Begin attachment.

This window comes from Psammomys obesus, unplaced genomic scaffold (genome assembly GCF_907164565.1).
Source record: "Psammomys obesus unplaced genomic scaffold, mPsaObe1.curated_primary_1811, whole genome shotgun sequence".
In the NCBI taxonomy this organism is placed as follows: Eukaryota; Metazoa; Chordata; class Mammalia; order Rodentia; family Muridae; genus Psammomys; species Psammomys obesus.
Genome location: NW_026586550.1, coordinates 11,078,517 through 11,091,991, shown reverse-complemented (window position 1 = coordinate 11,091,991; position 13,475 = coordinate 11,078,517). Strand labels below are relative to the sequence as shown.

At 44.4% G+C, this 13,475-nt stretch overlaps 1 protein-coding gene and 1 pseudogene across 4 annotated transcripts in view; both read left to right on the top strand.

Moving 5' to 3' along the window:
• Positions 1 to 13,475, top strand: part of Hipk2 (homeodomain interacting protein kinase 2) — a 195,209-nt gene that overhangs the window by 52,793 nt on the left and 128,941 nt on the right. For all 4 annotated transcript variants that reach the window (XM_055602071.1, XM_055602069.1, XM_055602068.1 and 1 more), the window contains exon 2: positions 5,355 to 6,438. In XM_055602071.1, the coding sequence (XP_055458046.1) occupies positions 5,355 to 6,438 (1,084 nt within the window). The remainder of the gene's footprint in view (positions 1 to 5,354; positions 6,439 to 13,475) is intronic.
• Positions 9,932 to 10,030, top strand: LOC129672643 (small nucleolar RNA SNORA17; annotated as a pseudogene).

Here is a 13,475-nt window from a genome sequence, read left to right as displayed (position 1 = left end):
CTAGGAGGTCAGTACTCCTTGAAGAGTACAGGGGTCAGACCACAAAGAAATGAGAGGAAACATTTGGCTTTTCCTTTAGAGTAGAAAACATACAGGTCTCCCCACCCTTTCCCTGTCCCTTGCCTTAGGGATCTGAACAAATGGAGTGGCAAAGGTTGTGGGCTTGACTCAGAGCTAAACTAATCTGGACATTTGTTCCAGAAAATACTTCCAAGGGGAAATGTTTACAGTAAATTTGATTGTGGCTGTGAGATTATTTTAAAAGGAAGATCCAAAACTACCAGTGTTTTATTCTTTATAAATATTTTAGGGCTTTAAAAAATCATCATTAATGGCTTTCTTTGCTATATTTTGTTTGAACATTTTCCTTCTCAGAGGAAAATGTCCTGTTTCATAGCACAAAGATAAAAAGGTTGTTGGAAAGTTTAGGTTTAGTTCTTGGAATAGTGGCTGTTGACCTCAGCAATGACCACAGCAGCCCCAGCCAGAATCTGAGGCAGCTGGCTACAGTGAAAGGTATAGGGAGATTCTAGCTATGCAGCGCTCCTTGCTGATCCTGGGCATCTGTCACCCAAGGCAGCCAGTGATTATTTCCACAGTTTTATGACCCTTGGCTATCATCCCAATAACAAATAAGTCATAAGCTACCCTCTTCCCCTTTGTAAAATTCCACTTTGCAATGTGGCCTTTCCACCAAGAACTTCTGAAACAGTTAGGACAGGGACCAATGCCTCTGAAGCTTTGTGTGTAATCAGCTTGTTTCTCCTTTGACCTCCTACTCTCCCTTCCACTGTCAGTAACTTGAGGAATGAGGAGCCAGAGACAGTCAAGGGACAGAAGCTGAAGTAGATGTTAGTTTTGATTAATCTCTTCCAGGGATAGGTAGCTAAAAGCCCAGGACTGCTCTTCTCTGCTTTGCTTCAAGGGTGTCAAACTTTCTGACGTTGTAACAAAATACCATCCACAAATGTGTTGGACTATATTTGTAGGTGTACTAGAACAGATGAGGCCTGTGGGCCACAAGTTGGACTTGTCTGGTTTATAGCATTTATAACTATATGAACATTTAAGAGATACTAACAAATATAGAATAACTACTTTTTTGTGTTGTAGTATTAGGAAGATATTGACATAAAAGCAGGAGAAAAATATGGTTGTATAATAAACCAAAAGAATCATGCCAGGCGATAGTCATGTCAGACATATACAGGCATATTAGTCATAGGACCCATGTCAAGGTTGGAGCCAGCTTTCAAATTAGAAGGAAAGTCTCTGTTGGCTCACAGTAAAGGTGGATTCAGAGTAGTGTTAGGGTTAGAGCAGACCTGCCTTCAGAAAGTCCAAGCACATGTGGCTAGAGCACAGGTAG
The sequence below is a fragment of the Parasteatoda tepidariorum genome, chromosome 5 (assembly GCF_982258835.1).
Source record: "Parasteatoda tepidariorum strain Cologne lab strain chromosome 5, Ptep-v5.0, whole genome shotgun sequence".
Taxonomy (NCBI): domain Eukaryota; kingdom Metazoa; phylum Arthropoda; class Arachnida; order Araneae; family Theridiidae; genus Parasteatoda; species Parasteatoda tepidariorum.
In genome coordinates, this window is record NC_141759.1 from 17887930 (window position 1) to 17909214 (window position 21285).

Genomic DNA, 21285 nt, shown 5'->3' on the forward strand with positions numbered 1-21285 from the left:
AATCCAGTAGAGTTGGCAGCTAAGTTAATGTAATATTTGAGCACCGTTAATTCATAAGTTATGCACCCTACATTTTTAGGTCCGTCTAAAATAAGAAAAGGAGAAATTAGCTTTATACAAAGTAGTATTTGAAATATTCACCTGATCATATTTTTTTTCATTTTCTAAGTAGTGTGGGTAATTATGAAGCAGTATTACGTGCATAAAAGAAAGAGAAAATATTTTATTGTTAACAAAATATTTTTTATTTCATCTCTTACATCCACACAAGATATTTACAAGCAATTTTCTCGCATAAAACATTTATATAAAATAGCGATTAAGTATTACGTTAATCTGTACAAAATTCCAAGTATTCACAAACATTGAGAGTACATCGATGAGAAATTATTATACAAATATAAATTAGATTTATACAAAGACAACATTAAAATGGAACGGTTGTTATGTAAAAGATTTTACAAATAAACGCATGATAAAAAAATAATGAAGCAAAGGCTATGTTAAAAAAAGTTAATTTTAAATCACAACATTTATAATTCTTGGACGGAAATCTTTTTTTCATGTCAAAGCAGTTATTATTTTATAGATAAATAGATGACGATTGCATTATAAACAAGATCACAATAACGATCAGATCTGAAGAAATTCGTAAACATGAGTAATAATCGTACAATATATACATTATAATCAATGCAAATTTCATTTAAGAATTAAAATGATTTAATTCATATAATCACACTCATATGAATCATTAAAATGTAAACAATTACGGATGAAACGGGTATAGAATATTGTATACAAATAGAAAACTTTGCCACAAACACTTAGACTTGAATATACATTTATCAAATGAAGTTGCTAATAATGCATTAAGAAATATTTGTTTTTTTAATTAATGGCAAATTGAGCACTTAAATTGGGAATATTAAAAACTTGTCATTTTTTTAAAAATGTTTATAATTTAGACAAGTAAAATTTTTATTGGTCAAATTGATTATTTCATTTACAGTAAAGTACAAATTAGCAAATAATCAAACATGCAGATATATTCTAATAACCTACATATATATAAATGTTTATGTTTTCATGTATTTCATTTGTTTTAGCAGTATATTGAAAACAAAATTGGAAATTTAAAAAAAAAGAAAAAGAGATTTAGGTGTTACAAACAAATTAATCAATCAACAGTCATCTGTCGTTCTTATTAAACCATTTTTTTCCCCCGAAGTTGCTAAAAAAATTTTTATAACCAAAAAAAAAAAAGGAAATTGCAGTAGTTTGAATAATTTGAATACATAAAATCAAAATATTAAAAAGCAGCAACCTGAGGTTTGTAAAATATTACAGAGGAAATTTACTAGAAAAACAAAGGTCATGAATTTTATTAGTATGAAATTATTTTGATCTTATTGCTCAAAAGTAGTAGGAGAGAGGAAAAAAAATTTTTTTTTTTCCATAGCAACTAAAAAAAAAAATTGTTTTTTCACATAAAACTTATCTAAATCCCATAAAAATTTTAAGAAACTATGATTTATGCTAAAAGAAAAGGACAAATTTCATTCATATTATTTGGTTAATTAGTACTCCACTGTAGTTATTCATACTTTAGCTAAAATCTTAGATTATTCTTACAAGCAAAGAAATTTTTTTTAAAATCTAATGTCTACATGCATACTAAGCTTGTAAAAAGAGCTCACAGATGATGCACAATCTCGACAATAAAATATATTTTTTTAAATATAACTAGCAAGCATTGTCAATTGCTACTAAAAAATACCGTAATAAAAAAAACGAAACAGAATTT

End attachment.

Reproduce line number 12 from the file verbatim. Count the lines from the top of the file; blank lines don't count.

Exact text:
Source record: "Parasteatoda tepidariorum strain Cologne lab strain chromosome 5, Ptep-v5.0, whole genome shotgun sequence".